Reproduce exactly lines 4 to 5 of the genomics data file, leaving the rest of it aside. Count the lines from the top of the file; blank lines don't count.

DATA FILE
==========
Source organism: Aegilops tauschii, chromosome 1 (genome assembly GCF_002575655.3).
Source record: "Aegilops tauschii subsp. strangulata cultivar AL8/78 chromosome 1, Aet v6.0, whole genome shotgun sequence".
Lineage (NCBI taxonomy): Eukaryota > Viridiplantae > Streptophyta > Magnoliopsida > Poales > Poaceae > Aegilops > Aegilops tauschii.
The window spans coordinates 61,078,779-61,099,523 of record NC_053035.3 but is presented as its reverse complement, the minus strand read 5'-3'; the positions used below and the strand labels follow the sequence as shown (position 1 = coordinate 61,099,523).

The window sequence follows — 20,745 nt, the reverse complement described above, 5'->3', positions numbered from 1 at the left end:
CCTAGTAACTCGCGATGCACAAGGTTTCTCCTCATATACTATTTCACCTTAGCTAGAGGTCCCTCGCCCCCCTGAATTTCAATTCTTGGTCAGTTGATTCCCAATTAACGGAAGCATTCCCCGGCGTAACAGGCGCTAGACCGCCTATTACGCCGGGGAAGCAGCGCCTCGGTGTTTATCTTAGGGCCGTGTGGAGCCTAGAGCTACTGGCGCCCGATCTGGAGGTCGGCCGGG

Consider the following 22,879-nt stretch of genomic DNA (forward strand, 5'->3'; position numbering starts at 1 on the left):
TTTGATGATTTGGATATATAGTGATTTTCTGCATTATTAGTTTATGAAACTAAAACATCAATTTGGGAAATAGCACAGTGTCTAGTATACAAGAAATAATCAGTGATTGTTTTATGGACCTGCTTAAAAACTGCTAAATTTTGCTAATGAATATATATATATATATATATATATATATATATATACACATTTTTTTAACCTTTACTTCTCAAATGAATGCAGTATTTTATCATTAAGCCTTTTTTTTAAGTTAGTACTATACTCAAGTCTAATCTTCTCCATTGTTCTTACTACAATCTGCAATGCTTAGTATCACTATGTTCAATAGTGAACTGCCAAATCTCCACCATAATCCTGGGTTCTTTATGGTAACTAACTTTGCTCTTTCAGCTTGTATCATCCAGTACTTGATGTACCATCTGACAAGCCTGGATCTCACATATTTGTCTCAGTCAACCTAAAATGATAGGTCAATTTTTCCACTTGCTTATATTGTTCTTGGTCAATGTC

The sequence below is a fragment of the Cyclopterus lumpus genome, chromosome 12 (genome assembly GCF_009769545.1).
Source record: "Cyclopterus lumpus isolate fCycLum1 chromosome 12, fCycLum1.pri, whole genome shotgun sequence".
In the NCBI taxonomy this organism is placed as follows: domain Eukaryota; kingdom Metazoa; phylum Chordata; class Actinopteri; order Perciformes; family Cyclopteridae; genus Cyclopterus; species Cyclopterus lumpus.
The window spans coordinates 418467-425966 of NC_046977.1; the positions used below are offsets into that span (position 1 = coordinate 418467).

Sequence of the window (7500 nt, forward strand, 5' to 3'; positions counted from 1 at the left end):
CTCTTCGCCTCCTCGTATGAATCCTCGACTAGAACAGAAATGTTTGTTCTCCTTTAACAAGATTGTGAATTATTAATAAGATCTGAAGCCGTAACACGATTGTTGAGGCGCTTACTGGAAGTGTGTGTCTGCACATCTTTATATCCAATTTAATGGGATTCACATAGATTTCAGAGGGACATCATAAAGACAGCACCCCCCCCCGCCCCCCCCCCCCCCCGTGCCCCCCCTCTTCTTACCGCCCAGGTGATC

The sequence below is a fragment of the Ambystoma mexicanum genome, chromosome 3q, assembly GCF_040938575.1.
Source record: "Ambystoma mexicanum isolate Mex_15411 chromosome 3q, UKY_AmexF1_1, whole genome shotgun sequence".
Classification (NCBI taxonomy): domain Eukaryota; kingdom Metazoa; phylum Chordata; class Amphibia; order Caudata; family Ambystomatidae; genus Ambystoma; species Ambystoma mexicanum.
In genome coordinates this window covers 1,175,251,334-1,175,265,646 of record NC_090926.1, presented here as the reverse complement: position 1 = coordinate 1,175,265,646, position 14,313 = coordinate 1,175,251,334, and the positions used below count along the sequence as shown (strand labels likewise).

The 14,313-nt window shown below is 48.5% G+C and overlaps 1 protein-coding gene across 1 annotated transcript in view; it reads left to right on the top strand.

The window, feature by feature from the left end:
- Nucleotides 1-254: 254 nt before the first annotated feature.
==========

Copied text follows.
The window spans coordinates 61,078,779-61,099,523 of record NC_053035.3 but is presented as its reverse complement, the minus strand read 5'-3'; the positions used below and the strand labels follow the sequence as shown (position 1 = coordinate 61,099,523).

The window sequence follows — 20,745 nt, the reverse complement described above, 5'->3', positions numbered from 1 at the left end: